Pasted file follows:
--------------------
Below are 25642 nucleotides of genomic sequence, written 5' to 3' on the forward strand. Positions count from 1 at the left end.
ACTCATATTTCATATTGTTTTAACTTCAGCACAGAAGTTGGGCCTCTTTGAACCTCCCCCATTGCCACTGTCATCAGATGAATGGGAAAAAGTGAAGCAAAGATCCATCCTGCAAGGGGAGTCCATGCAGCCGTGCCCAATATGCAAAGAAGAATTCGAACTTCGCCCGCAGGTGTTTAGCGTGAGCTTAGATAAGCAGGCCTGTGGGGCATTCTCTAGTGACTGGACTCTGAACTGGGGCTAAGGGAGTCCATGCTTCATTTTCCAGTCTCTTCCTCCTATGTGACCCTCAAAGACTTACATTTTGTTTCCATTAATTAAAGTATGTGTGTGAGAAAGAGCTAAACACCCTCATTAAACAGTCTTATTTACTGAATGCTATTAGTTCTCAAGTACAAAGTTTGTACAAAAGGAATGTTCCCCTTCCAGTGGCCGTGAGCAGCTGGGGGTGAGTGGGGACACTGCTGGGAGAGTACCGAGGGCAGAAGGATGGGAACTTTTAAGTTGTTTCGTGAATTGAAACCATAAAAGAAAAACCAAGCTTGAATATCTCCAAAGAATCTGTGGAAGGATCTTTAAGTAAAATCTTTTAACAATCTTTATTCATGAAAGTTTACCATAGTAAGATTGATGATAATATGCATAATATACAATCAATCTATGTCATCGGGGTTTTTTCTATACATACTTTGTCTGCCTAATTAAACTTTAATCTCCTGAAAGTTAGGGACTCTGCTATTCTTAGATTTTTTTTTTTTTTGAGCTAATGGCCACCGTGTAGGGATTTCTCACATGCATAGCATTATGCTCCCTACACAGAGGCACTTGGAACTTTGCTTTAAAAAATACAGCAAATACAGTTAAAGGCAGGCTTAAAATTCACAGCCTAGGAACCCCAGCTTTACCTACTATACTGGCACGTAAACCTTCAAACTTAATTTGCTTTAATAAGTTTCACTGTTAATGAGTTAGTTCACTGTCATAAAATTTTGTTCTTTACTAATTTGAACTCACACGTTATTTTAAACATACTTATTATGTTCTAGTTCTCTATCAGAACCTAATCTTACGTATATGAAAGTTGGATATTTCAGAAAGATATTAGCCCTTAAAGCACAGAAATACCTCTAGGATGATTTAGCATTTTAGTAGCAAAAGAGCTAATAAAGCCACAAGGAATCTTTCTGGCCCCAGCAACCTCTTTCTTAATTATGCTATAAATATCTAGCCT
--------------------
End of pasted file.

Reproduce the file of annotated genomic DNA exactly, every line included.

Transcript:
Below are 25642 nucleotides of genomic sequence, written 5' to 3' on the forward strand. Positions count from 1 at the left end.
ACTCATATTTCATATTGTTTTAACTTCAGCACAGAAGTTGGGCCTCTTTGAACCTCCCCCATTGCCACTGTCATCAGATGAATGGGAAAAAGTGAAGCAAAGATCCATCCTGCAAGGGGAGTCCATGCAGCCGTGCCCAATATGCAAAGAAGAATTCGAACTTCGCCCGCAGGTGTTTAGCGTGAGCTTAGATAAGCAGGCCTGTGGGGCATTCTCTAGTGACTGGACTCTGAACTGGGGCTAAGGGAGTCCATGCTTCATTTTCCAGTCTCTTCCTCCTATGTGACCCTCAAAGACTTACATTTTGTTTCCATTAATTAAAGTATGTGTGTGAGAAAGAGCTAAACACCCTCATTAAACAGTCTTATTTACTGAATGCTATTAGTTCTCAAGTACAAAGTTTGTACAAAAGGAATGTTCCCCTTCCAGTGGCCGTGAGCAGCTGGGGGTGAGTGGGGACACTGCTGGGAGAGTACCGAGGGCAGAAGGATGGGAACTTTTAAGTTGTTTCGTGAATTGAAACCATAAAAGAAAAACCAAGCTTGAATATCTCCAAAGAATCTGTGGAAGGATCTTTAAGTAAAATCTTTTAACAATCTTTATTCATGAAAGTTTACCATAGTAAGATTGATGATAATATGCATAATATACAATCAATCTATGTCATCGGGGTTTTTTCTATACATACTTTGTCTGCCTAATTAAACTTTAATCTCCTGAAAGTTAGGGACTCTGCTATTCTTAGATTTTTTTTTTTTTTGAGCTAATGGCCACCGTGTAGGGATTTCTCACATGCATAGCATTATGCTCCCTACACAGAGGCACTTGGAACTTTGCTTTAAAAAATACAGCAAATACAGTTAAAGGCAGGCTTAAAATTCACAGCCTAGGAACCCCAGCTTTACCTACTATACTGGCACGTAAACCTTCAAACTTAATTTGCTTTAATAAGTTTCACTGTTAATGAGTTAGTTCACTGTCATAAAATTTTGTTCTTTACTAATTTGAACTCACACGTTATTTTAAACATACTTATTATGTTCTAGTTCTCTATCAGAACCTAATCTTACGTATATGAAAGTTGGATATTTCAGAAAGATATTAGCCCTTAAAGCACAGAAATACCTCTAGGATGATTTAGCATTTTAGTAGCAAAAGAGCTAATAAAGCCACAAGGAATCTTTCTGGCCCCAGCAACCTCTTTCTTAATTATGCTATAAATATCTAGCCT